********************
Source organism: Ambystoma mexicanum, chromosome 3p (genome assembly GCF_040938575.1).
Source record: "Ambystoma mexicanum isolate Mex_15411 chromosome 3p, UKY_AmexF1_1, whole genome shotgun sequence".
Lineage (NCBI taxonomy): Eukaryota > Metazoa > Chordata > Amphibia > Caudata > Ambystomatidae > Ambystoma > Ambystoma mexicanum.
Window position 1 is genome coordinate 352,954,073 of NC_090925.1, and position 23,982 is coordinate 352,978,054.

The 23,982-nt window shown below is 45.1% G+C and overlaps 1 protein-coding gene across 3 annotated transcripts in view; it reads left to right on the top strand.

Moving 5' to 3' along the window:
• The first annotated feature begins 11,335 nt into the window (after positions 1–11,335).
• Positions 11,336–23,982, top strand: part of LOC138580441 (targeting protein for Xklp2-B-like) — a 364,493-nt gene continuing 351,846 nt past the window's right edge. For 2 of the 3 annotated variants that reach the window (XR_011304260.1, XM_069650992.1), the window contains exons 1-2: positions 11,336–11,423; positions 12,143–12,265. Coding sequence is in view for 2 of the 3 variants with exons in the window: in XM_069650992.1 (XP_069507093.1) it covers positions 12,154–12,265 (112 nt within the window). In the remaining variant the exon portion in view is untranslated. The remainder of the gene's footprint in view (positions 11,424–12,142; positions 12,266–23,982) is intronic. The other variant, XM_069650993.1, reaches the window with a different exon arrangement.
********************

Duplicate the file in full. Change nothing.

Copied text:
Source organism: Ambystoma mexicanum, chromosome 3p (genome assembly GCF_040938575.1).
Source record: "Ambystoma mexicanum isolate Mex_15411 chromosome 3p, UKY_AmexF1_1, whole genome shotgun sequence".
Lineage (NCBI taxonomy): Eukaryota > Metazoa > Chordata > Amphibia > Caudata > Ambystomatidae > Ambystoma > Ambystoma mexicanum.
Window position 1 is genome coordinate 352,954,073 of NC_090925.1, and position 23,982 is coordinate 352,978,054.

The 23,982-nt window shown below is 45.1% G+C and overlaps 1 protein-coding gene across 3 annotated transcripts in view; it reads left to right on the top strand.

Moving 5' to 3' along the window:
• The first annotated feature begins 11,335 nt into the window (after positions 1–11,335).
• Positions 11,336–23,982, top strand: part of LOC138580441 (targeting protein for Xklp2-B-like) — a 364,493-nt gene continuing 351,846 nt past the window's right edge. For 2 of the 3 annotated variants that reach the window (XR_011304260.1, XM_069650992.1), the window contains exons 1-2: positions 11,336–11,423; positions 12,143–12,265. Coding sequence is in view for 2 of the 3 variants with exons in the window: in XM_069650992.1 (XP_069507093.1) it covers positions 12,154–12,265 (112 nt within the window). In the remaining variant the exon portion in view is untranslated. The remainder of the gene's footprint in view (positions 11,424–12,142; positions 12,266–23,982) is intronic. The other variant, XM_069650993.1, reaches the window with a different exon arrangement.